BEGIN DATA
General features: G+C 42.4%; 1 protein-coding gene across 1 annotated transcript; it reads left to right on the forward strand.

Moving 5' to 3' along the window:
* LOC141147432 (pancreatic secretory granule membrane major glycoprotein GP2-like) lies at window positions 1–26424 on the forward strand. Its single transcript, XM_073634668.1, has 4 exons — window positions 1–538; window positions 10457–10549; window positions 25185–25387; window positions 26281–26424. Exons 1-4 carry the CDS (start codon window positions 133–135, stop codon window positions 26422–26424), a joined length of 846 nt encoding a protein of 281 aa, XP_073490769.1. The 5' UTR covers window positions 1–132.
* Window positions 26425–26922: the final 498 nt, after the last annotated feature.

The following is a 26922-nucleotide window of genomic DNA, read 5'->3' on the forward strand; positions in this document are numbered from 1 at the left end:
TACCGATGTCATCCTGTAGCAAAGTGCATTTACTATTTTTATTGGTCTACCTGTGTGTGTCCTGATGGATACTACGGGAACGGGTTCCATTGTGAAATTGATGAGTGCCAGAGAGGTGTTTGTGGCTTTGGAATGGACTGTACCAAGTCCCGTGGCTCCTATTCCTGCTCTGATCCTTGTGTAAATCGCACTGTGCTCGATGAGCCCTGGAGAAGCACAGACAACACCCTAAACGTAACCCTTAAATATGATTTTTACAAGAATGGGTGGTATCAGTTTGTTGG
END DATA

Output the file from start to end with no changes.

General features: G+C 42.4%; 1 protein-coding gene across 1 annotated transcript; it reads left to right on the forward strand.

Moving 5' to 3' along the window:
* LOC141147432 (pancreatic secretory granule membrane major glycoprotein GP2-like) lies at window positions 1–26424 on the forward strand. Its single transcript, XM_073634668.1, has 4 exons — window positions 1–538; window positions 10457–10549; window positions 25185–25387; window positions 26281–26424. Exons 1-4 carry the CDS (start codon window positions 133–135, stop codon window positions 26422–26424), a joined length of 846 nt encoding a protein of 281 aa, XP_073490769.1. The 5' UTR covers window positions 1–132.
* Window positions 26425–26922: the final 498 nt, after the last annotated feature.

The following is a 26922-nucleotide window of genomic DNA, read 5'->3' on the forward strand; positions in this document are numbered from 1 at the left end:
TACCGATGTCATCCTGTAGCAAAGTGCATTTACTATTTTTATTGGTCTACCTGTGTGTGTCCTGATGGATACTACGGGAACGGGTTCCATTGTGAAATTGATGAGTGCCAGAGAGGTGTTTGTGGCTTTGGAATGGACTGTACCAAGTCCCGTGGCTCCTATTCCTGCTCTGATCCTTGTGTAAATCGCACTGTGCTCGATGAGCCCTGGAGAAGCACAGACAACACCCTAAACGTAACCCTTAAATATGATTTTTACAAGAATGGGTGGTATCAGTTTGTTGG